"I was gone a minute," Chris Cook said. "Sixty seconds. I come into the room and Connor is sitting there with this look of amazement on his face."
"Mom," Connor said, "show dad the letter."
In the time it took Chris Cook to use the restroom, Narduzzi had produced a letter with a formal scholarship offer. To that point, the schools on Connor's radar were Miami (Ohio) and Akron. All of a sudden, the Big Ten was calling.
The Cooks were giddy – but also a little greedy. Connor admitted that they played the field for a few weeks. They held off on committing to Michigan State for a while to see whether other Big Ten schools would show interest.
None did. The coaches told Cook they had offered three quarterbacks scholarships: himself, Braxton Miller and Cardale Jones, both of whom would have star turns at rival Ohio State. They were going to take only one.
Cook didn't want to risk missing out. In April 2010, he committed to the Spartans. The recruiting world did not exactly ripple with reaction.
Cook was part of a 2011 signing class that Rivals.com ranked 31st nationally – one spot ahead of Rutgers. It would play a major role in catapulting Michigan State out of its historic place in the shadow of Michigan and Ohio State, and into the nation's elite.
One of the first to commit, in February 2010, was one of the few highly rated prospects in the class: Lawrence Thomas, a four-star linebacker from Detroit. Thomas grew into a 305-pound defensive lineman who has now started 26 consecutive games.
Shortly thereafter came Taiwan Jones, a linebacker who was recruited by Indiana, Purdue and Mid-American Conference schools. He became a three-year starter for the Spartans.
Cook committed in April. That summer, he was joined by future Spartans stars Trae Waynes, Ed Davis and Jack Allen – all of them two-star or three-star recruits. There wasn't a lot of lamentation at the blueblood schools over those commitments.
"We were the ones who were looked past," Allen said.
Shilique Calhoun, a three-star defensive end from New Jersey who did not draw a sniff of interest from Ohio State or a scholarship offer Penn State or Michigan, rounded out the class in January 2011. Calhoun is considered a potential first-round NFL draft pick this spring.
This is the nucleus of a program that has gone 36-4 the past three seasons, winning two Big Ten titles, a Rose Bowl and a Cotton Bowl. Along the way, Cook – among the least-heralded of the bunch – has smashed Kirk Cousins' school record for most wins as a starting quarterback.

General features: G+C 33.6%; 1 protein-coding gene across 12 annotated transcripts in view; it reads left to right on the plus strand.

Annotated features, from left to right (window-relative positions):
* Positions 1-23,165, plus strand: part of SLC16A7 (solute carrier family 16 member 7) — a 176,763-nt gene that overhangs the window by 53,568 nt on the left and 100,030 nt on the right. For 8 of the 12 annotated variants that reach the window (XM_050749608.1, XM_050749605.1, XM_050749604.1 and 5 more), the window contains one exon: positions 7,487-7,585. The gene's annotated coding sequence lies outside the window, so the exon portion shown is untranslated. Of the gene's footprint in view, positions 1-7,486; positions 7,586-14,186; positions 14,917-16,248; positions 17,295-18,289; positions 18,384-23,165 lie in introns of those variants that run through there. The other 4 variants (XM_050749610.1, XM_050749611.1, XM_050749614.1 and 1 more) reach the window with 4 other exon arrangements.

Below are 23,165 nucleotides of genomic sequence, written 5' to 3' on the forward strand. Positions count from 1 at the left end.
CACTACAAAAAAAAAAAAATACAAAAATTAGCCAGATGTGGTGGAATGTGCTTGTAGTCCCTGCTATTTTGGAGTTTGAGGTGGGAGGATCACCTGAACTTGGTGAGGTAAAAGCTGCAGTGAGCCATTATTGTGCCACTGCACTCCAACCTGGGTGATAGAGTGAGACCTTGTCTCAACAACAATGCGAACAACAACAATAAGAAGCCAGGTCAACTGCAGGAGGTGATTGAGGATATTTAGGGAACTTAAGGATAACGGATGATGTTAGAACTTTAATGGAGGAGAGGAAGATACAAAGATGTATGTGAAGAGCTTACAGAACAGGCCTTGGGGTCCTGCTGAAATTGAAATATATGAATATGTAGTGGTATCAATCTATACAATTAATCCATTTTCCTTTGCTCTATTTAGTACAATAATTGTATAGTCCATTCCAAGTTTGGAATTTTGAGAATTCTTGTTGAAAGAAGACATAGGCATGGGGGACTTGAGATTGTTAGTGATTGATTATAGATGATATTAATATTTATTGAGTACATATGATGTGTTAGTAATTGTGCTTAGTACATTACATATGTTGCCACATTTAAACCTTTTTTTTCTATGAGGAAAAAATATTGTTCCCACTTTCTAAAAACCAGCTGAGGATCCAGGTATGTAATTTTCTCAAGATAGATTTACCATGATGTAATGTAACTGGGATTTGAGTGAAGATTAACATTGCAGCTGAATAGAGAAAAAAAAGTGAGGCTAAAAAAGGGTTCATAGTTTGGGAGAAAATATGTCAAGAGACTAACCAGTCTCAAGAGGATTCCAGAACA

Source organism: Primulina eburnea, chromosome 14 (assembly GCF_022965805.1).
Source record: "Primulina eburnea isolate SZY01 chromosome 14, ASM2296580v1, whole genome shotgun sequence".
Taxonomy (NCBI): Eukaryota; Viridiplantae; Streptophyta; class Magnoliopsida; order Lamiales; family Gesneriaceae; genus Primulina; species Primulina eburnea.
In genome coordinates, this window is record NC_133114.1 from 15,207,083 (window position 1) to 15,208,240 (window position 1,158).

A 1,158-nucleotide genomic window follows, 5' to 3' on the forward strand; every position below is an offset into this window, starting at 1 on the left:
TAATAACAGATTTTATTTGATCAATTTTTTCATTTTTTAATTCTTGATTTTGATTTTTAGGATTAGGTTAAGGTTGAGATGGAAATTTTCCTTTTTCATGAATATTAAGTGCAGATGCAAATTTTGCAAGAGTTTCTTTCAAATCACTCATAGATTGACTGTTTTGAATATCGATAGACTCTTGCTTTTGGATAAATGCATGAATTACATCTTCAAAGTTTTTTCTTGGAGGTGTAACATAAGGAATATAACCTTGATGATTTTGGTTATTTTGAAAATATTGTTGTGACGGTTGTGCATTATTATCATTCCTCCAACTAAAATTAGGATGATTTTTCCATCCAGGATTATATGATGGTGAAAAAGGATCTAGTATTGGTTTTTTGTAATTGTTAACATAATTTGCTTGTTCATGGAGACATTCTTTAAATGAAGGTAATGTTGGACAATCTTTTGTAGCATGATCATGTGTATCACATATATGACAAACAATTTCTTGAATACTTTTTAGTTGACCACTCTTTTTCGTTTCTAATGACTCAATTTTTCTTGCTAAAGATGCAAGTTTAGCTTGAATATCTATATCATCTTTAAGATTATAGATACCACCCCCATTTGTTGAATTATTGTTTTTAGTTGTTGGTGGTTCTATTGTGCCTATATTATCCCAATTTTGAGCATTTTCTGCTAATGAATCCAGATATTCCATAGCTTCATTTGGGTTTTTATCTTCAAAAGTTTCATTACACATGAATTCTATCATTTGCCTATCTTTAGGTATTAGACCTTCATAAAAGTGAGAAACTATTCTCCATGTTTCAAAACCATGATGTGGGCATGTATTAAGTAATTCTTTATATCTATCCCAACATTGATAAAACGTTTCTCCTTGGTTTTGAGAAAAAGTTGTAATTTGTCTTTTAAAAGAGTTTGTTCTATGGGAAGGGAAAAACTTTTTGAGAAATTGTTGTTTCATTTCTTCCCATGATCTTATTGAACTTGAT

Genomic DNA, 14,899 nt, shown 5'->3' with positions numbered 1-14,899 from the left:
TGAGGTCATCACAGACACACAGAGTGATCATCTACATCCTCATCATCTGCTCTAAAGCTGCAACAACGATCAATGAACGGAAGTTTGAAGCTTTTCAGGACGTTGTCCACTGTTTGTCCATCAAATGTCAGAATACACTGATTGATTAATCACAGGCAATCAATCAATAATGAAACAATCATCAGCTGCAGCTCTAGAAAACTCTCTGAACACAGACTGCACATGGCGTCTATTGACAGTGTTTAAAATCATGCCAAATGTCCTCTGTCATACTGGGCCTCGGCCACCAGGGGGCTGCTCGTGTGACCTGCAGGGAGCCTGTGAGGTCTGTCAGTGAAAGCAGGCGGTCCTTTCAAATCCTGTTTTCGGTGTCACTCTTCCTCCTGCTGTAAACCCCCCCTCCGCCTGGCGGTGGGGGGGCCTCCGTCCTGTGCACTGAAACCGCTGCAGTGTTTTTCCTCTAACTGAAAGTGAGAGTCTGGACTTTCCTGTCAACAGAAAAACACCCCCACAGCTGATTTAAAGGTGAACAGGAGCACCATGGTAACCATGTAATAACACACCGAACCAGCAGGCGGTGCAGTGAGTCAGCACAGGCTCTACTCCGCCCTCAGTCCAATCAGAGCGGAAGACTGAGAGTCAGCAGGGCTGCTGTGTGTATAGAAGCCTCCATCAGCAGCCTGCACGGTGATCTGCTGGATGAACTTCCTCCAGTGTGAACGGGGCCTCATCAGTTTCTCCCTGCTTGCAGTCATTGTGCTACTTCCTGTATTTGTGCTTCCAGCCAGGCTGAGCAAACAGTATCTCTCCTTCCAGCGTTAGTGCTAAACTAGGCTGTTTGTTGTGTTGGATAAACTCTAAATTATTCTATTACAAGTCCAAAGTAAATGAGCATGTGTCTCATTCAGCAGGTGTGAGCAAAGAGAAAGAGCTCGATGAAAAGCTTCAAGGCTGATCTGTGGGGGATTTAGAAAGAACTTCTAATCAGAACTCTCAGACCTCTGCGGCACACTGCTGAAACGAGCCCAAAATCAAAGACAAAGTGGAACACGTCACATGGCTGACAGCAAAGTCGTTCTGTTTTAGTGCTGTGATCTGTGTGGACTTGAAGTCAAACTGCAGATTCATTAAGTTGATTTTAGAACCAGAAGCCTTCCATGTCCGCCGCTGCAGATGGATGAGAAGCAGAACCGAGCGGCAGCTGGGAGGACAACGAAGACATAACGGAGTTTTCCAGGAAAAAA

"He probably pictured this kind of success more than we did," Chris Cook said of his son. "He dreamed big. He believed in himself."
His teammates do, too. Even if he's not a captain, he's the hub of the Spartans offense.
"All he does is win," fullback Trevon Pendleton said. "We go as he goes. When it comes crunch time, he's the guy we always turn to and he gets it done."
Except for that one time at crunch time. That one time when Connor Cook didn't want the ball.
Deep into that incredible 22-play drive to beat Iowa, the Hawkeyes called a timeout before a huge play. The Spartans had a fourth-and-2 at the Iowa 5-yard line, with less than two minutes on the clock.
Cook went to the sideline and Dantonio asked his QB if he could successfully run a sprint option for the first down.
"No," Cook replied. He was hardly a runner, his right shoulder was hurting, and he figured the Spartans' best bet was a handoff to running back L.J. Scott, who had carried the offense much of the way.
Dantonio relayed the information into his headset to his coaches upstairs. In the time it took to do that, Cook reconsidered.
"I thought, 'Did I really just say that?' " Cook recalled. It was unlike him, a gamer who always wanted the ball in his hands at key times.
After a couple of seconds, Cook changed his mind. He told Dantonio he could get the first down.
The play was called. Cook carried the ball to the left side, took a hit and fell forward for just more than two yards. He got the first down with little to spare.
Three plays later, Scott stretched the ball over the goal line and Michigan State won, securing a spot in the playoff. Thursday night, this self-proclaimed underdog program takes on the sport's ultimate overdog, Alabama, in the Cotton Bowl playoff semifinal.
Cook's job will be finding holes in a huge, fierce defense that ranks second in America. It will be his last college game – he went through graduation ceremonies Dec. 20 – unless the Spartans pull one more upset and advance to the national championship game, Jan. 11.
The oddsmakers put little faith in Michigan State, making Alabama a 10-point favorite. Which is like wrapping the Spartans in a comfortable blanket.
"We always like being the underdog," Cook said. "For as much disrespect or people always underestimating us, we embrace it. It's a role that we're pretty comfortable playing. And it's just – you know, it's what we are."
Nobody epitomizes it more than Connor Cook – one of the most unlikely lightning-rod players in college football history.